LUMBY – Some local governments in the Okanagan are facing a “green rush” as proposals blossom to meet the demand for recreational cannabis.
Regional District of North Okanagan (RDNO) planning and building general manager Rob Smailes said changes made to its zoning bylaw to address the Access to Cannabis for Medical Purposes Regulations in 2016 are now being adjusted to deal with the legalization of recreational cannabis this past October.
“What we’ve said from our perspective is growing cannabis is cannabis; whether it’s for medical or recreational purposes, it ought to be regulated,” Smailes says.
RDNO’s zoning bylaw allows for cannabis production facilities in industrial zones. Cannabis production is an acceptable use within the Agricultural Land Reserve (ALR), though a new regulation introduced July 13 requires that all production systems now be soil-based.
RDNO is currently dealing with about six proposals for cannabis production facilities within the ALR. Two propose concrete foundations, contrary to the new regulation, and RDNO has requested they submit an application for a non-farm use to the Agricultural Land Commission (ALC).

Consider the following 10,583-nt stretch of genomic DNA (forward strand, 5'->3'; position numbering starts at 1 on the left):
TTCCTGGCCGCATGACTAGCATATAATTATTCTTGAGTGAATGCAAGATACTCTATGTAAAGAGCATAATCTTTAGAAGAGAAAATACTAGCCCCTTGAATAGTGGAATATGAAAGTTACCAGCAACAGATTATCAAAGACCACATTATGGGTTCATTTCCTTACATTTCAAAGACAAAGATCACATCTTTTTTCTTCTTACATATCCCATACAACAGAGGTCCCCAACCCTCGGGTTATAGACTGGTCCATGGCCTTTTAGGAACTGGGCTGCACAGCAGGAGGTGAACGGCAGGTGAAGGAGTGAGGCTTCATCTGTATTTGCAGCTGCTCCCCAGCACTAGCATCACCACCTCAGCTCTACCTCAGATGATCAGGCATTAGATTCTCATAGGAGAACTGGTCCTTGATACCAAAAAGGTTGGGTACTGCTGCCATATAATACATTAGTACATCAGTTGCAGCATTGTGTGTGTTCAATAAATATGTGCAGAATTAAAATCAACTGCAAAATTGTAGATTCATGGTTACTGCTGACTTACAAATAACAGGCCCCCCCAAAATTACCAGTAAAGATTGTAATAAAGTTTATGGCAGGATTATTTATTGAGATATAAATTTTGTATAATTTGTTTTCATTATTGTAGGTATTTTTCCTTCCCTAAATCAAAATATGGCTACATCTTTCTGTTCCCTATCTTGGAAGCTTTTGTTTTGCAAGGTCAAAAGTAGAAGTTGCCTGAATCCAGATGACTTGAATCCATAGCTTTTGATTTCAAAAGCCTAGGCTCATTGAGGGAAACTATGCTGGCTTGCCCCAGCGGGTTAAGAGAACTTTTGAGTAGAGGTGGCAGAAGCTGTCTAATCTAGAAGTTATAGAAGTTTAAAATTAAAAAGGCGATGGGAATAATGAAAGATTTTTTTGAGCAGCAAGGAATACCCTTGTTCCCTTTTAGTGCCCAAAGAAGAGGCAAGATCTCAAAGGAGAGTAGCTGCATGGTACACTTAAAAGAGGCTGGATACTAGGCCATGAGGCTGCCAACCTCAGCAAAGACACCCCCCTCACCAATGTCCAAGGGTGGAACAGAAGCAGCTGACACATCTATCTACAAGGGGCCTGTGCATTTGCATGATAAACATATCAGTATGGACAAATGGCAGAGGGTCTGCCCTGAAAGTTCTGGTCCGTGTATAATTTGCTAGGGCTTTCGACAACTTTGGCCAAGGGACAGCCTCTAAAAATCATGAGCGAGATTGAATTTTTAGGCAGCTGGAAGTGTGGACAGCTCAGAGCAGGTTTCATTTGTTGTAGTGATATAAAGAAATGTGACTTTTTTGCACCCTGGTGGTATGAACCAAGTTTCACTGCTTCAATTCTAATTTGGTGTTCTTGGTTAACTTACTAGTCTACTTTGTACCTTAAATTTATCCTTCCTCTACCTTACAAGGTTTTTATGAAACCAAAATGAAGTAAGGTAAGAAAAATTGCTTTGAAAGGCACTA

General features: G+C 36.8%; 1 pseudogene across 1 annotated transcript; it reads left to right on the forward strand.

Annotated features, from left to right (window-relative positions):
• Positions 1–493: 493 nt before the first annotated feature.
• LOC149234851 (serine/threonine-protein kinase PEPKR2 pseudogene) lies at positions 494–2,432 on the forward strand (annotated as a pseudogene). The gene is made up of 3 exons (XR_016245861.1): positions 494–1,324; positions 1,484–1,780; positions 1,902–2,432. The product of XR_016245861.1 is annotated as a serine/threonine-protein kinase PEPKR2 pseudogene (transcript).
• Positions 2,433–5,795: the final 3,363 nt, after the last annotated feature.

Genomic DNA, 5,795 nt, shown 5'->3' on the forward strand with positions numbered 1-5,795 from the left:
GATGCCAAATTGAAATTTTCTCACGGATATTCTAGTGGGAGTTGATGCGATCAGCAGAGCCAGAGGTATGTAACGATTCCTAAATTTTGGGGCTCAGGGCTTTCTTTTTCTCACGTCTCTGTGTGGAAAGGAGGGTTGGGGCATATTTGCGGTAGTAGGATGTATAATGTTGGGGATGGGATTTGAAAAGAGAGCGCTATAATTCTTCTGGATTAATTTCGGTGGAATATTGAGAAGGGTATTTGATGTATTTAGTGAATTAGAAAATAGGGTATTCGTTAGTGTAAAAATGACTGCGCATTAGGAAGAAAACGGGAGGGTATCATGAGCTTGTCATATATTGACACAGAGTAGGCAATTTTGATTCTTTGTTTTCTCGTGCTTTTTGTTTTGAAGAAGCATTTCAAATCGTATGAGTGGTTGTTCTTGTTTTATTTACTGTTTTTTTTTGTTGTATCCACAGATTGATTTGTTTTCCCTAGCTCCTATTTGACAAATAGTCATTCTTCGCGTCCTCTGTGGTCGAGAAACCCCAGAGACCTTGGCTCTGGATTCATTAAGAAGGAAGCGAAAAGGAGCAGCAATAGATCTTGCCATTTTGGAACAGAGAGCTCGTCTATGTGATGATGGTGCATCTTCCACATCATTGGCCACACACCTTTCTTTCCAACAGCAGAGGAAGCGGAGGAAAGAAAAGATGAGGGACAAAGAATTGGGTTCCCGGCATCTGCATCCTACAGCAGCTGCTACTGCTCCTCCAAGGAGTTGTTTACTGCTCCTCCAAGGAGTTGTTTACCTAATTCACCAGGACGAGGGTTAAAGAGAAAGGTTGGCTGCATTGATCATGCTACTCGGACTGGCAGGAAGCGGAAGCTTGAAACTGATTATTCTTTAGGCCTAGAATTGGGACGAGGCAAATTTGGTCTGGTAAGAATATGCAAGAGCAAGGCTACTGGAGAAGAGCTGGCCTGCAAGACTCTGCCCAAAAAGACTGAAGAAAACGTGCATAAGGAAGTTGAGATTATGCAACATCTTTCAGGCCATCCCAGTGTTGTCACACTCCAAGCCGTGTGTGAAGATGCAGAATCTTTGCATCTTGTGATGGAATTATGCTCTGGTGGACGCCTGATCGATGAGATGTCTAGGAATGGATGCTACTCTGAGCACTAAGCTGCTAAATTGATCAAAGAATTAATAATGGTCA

“There’s some frustration, certainly, on some of these people’s behalf,” says Smailes. “A couple of them made it past the post; a couple of them didn’t. One’s trying to do something, trying to get [ALC] approval; the other’s trying to find a way around it by using a different type of building.”
The proposal with a soil floor is basically using large steel screws to anchor the greenhouse frame to the ground, Smailes explains.
One of the concrete-based proposals is a 52,718-square-foot production facility and 10,000-square-foot processing facility Kosha Projects Inc. is proposing for Pleasant Valley Road in Spallumcheen. RDNO handles planning and building services for Spallumcheen, and decided to forward the plans to the ALC for consideration.
RDNO’s regional agricultural advisory committee (RAAC) recently considered the other proposal using concrete, from Green Amber (Canada) Corp., to create a facility of approximately 100,000 square feet on Shafer Road in Electoral Area D near Lumby, and recommended that it be forward to the ALC with a vote of six to five.